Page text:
DSGi chief executive John Browett has been examining the impact of recessions as far back as 1929 to learn lessons about surviving the toughest of times.

Speaking as DSGi reported its first interim loss in more than 20 years –£29.8 million in the six months to October 18, compared with profits of£52.4 million the year before – Browett insisted the right action was being taken to withstand the downturn.

He said that most recessions last six to eight quarters and believes businesses are two quarters into the present downturn. DSGi will not pay a dividend this year to ensure it is “liquid enough to get through the recession”.

Browett said steps taken in the UK such as the group’s refit programme, TV price alignment and staff training are all “painful now”, but vital to see the retailer through. “We are taking radical action now, not delaying it as things will only get worse.”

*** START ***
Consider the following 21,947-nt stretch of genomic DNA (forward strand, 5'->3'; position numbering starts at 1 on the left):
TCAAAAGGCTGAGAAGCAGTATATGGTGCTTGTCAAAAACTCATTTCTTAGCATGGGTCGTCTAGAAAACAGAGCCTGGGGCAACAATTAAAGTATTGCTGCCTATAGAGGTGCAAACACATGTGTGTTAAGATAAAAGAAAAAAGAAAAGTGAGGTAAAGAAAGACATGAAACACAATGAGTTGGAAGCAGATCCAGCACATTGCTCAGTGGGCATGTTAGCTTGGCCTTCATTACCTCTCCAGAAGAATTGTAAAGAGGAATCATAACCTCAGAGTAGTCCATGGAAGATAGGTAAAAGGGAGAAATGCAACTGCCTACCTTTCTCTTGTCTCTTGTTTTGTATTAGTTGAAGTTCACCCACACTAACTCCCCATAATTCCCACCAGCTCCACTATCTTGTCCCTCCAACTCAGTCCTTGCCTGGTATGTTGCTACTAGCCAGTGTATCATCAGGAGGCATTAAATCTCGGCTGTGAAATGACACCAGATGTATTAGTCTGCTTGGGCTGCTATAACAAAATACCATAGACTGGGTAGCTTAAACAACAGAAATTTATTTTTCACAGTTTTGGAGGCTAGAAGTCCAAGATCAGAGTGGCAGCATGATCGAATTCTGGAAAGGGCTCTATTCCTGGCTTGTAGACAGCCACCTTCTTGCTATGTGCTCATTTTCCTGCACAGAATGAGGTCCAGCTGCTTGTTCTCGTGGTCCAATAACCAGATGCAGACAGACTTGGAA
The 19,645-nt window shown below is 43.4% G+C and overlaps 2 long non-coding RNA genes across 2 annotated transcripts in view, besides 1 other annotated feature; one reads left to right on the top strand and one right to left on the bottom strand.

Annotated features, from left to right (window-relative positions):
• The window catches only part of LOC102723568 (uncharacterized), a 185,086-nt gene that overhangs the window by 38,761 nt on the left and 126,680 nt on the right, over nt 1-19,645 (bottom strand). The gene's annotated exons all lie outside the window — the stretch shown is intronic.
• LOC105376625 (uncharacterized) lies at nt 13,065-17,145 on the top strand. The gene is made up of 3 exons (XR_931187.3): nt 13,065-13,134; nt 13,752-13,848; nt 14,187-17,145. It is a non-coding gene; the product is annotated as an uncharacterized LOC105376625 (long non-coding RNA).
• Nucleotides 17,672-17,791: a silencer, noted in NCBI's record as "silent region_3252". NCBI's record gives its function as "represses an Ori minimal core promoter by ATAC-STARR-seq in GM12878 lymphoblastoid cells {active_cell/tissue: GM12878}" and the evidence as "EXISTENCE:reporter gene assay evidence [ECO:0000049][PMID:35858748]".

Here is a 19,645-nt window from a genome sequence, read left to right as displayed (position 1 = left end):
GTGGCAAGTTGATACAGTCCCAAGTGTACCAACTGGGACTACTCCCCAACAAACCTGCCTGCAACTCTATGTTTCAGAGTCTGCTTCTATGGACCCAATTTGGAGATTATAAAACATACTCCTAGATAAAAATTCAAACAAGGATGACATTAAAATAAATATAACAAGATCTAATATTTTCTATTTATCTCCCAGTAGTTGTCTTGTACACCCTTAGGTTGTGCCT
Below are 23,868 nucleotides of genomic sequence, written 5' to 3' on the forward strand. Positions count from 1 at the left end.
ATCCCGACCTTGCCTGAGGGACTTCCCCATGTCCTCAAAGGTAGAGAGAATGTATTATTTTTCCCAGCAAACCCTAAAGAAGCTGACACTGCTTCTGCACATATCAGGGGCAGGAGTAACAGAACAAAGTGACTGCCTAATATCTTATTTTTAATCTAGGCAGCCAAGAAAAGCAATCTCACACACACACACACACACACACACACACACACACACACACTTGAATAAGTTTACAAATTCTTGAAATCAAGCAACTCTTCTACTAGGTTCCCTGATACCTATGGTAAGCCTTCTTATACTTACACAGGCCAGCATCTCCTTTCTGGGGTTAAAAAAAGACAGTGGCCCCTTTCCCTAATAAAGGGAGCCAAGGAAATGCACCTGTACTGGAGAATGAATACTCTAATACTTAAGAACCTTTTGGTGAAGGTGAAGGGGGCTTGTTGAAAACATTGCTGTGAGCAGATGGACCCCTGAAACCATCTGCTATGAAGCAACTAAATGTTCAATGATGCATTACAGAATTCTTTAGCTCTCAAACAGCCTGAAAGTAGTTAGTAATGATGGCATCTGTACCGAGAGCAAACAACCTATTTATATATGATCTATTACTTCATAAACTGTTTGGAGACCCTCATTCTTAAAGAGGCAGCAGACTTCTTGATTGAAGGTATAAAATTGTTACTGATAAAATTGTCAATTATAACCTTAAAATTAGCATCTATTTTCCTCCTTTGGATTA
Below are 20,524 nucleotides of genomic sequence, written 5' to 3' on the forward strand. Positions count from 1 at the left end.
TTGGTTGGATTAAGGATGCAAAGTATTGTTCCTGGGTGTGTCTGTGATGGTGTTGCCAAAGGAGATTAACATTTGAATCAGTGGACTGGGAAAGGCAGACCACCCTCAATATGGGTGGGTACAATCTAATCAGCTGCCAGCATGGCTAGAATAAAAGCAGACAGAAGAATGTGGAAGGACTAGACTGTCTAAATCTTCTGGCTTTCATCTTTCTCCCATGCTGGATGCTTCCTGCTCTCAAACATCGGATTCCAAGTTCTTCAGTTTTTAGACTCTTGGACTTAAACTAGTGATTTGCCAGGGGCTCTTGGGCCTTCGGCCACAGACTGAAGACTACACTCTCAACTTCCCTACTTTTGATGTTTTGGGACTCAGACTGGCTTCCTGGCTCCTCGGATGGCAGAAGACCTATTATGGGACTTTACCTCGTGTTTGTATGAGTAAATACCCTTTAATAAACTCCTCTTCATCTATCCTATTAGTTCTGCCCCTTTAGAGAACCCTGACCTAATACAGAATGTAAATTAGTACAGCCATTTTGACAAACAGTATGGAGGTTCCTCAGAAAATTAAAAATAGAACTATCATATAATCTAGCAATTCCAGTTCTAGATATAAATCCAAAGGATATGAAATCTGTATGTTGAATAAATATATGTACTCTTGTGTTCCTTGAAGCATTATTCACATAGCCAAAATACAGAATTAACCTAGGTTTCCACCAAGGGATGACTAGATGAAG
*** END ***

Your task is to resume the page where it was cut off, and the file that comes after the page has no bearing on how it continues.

He observed: “Looking back, in all reasonable recessions we should be fine, but this is an unreasonable world.”

DSGi posted a mixed performance from its international operations. A turnaround in Italy finally seemed to be under way, with like-for-likes in the 12 weeks to November 15 flat against a weak market in the country.

In the flagship Nordic region, first-half like-for-likes fell 6 per cent and Spain and Central Europe were weak.

Numis analyst Nick Coulter was cautious about the outlook for DSGi. He said: “As at the period-end, DSGi has drawn down£100 million of a£400 million facility and traded within covenants at that date.

We expect DSGi to trade through the coming quarter without issue. However, we note the threat posed by the lower availability of credit insurance and the risk to future period-end dates as trading continues to deteriorate.”

Dresdner Kleinwort analyst James Grzinic said that due to pressures on the retailer its stock remains “uninvestable”.